DIVA TALK: Chats with NYMF's Donna Lynne Champlin, Jenn Colella, Andrea McArdle, Jenny Powers, Jennifer Laura Thompson, Kathy Voytko, Rachel York

Diva Talk   DIVA TALK: Chats with NYMF's Donna Lynne Champlin, Jenn Colella, Andrea McArdle, Jenny Powers, Jennifer Laura Thompson, Kathy Voytko, Rachel York
 
News, views and reviews about the multi-talented women of the musical theatre and the concert/cabaret stage.

The 2011 New York Musical Theatre Festival, which runs Sept. 26-Oct. 16 at various theatres in Manhattan, features full productions of 26 new musicals as well as a host of concerts and readings. Among the casts of those productions are some of the most talented singing actresses around; in fact, this week, we chat with seven of the gifted performers who will give voice to these productions: Donna Lynne Champlin (in Jane Austen's Pride and Prejudice at Signature Theatre - The Peter Norton Space, Sept. 29-Oct. 11), Jenn Colella (in Kiki Baby at The Theater at St. Clements, Oct. 5-16), Andrea McArdle (in Greenwood at Signature Theatre - The Peter Norton Space, Oct. 6-16), Jenny Powers (in Gatsby at Signature Theatre - The Peter Norton Space, Sept. 30), Jennifer Laura Thompson (in Kiki Baby at The Theater at St. Clements, Oct. 5-16), Kathy Voytko (in The Brain That Wouldn't Die! In 3D at TBG Theater, Oct. 6-16) and Rachel York (in Ghostlight at Signature Theatre - The Peter Norton Space, Sept. 26-Oct. 9). I posed the same set of questions to each of these artists; their answers follow:

Donna Lynne Champlin

DONNA LYNNE CHAMPLIN
How did you get involved with this production?
Champlin: About four years ago, my mom sent me a newspaper article from our hometown in Rochester, NY, about these two local women (Lindsay Warren Baker and Amanda Jacobs) who had written a musical about "Pride and Prejudice." I went to their MySpace page, listened to some of their tunes and sent them a message saying, "I work in the Broadway theatre community, and I'm also from Rochester, so if there's anything I can do to help you out, let me know." As a result, I sang at some of their fundraisers and then in 2008, they called and asked me to play Jane, which I thought was weird as I couldn't be more wrong for Jane Bennett (the only Jane in the novel "Pride and Prejudice"). They then explained that they had written into the show Jane Austen herself, and would I play the role at the world-premiere concert at Rochester's prestigious Eastman Theatre with the Rochester Philharmonic Orchestra. I jumped at the chance, not only because I wanted to support them and the piece, but I was also extremely intrigued at the concept of the author writing (or re-writing in this case) her novel before the audience. Not to mention as a native Rochestarian, to sing in The Eastman Theatre with the RPO had always been a dream of mine. So, it was a long and winding road that began because my mom sent me a clipping from the local paper. As this show moves onward and upward, I'll have to start sending her checks for ten percent probably, eh?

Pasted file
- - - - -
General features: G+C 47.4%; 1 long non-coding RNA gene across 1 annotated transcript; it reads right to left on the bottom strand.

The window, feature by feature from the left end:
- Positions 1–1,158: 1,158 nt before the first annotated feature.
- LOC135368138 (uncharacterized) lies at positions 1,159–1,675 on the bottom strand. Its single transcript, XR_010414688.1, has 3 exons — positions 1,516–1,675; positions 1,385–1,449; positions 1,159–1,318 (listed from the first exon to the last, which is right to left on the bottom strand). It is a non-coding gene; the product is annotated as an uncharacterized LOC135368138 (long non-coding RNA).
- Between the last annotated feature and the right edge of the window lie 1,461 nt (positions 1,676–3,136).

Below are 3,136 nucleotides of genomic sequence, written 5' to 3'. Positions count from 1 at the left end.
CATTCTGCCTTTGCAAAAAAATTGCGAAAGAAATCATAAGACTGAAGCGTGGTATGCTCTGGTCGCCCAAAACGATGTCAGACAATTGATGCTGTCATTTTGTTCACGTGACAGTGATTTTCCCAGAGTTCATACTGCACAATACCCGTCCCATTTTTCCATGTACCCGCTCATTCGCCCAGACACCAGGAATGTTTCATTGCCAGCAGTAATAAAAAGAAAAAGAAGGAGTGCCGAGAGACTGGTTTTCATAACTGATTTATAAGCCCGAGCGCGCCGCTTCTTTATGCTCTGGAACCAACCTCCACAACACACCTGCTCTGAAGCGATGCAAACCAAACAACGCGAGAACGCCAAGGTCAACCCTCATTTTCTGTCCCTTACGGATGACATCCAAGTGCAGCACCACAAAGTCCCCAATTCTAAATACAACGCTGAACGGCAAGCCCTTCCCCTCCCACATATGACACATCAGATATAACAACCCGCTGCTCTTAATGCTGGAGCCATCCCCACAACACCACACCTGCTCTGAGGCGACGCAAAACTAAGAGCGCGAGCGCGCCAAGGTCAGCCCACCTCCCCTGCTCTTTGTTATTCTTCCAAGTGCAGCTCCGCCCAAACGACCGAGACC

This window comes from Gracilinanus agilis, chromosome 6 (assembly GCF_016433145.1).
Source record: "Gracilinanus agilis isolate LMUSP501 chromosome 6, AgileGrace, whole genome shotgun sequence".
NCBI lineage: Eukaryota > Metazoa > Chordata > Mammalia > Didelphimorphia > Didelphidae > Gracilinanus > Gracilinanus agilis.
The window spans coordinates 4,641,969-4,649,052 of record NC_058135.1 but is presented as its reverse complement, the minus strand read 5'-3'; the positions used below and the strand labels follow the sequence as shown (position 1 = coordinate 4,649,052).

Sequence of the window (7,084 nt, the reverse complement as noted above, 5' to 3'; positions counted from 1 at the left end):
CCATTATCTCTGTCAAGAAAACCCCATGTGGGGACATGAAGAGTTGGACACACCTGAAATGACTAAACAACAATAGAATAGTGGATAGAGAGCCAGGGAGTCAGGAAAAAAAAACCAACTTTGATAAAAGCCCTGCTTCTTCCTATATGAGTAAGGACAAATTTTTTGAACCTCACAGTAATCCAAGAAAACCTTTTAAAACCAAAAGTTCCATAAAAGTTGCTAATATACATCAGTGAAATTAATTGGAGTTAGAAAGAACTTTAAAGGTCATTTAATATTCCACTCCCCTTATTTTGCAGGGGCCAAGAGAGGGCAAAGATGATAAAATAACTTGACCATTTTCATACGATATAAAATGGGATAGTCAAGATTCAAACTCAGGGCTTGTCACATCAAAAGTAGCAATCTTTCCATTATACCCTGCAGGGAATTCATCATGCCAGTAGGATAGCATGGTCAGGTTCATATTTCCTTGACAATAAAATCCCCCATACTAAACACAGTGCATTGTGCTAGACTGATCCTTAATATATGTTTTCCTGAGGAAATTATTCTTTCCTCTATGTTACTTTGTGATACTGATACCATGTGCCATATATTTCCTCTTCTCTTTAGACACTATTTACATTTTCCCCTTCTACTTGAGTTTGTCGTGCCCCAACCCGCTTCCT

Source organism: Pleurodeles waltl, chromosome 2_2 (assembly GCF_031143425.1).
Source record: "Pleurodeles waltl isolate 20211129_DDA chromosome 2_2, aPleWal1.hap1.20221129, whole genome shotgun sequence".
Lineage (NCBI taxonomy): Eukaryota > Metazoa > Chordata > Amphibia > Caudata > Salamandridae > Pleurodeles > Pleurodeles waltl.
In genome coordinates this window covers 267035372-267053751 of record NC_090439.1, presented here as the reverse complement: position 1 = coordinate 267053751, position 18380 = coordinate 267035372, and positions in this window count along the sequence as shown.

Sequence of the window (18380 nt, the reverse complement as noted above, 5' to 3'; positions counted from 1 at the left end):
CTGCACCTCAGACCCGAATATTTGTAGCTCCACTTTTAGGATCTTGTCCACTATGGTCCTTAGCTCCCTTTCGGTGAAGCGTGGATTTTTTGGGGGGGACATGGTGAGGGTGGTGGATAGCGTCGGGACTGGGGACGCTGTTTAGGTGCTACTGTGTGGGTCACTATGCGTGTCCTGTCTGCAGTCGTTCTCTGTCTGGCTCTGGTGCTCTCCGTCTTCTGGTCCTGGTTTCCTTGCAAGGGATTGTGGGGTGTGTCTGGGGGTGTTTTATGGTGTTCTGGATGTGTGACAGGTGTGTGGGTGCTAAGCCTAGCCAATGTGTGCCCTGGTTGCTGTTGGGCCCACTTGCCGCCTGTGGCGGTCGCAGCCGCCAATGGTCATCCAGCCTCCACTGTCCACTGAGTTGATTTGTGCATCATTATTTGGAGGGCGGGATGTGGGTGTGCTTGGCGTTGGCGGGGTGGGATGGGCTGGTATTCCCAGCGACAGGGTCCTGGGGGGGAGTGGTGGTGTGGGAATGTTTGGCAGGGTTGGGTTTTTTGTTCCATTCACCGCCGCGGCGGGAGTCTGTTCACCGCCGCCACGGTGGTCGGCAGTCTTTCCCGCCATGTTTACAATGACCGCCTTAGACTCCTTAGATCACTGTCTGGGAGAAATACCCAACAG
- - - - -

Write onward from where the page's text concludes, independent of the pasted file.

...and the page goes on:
What other NYMF productions have you been a part of?
Champlin: Meet John Doe, Monica The Musical, Flight of the Lawnchair Man, Love Jerry and now Pride and Prejudice. I've also been a celebrity judge for NYMF's Broadway's Next Sensation contest for the past five years or so. It's something I look forward to every year; it's such a great, positive thing they do for up-and-coming talent. I love it.

Champlin performs at a Sept. 21 press event.
photo by Joseph Marzullo/WENN

How would you describe the character you're playing?
Champlin: Well, during the show "our" Jane Austen is transforming her little-known, unpublished manuscript "First Impressions" into the successfully published "Pride and Prejudice." So at the top of the show she's haunted and embarrassed by mistakes she's made and a self-professed "un-romantic" still defending choices she made in her own life that were extremely contrary for her time. Turning "First Impressions" into "Pride and Prejudice" forces her to look objectively at how she's changed (for good and for bad) over the past ten years, and as her characters and the story blossoms, so does she. She becomes warmer, braver, more forgiving—even embracing the "romantic" inside her. She also transforms as a writer, from micro-managing her characters in Act One to letting them be whom they are in Act Two. Instead of her getting in the way of the story telling, the story begins to tell itself when she allows her characters to be free to make their own choices. "Pride and Prejudice" then sort of unfolds in front of her…when she lets go.

It's a great arc to play, since this aspect of Austen's life is frequently discussed but never historically proven to be one way or the other. Her refusal of two proposals, her choice to remain unmarried, her decision to revisit "First Impressions" as opposed to just tossing it, etc. We even get to imagine what "First Impressions" was like, as it was never published. It's a delicate balance between telling the story of "Pride and Prejudice" and telling the story of Jane Austen turning "Last Impressions" into "Pride and Prejudice," but I think we've found it, and it's tremendous fun. Why do you think audiences should attend this particular production?
Champlin: Well, let me put it this way…I just gave birth like two minutes ago—and I'm willing to pump my boobs in a stairwell four times a day, rehearse six days a week on absolutely no sleep, for basically no money, and perform in public before having lost a good 40 pounds of pregnancy weight—not to mention, be away from my beautiful little baby boy for hours at a time—because I believe that much in this show. So…there's that.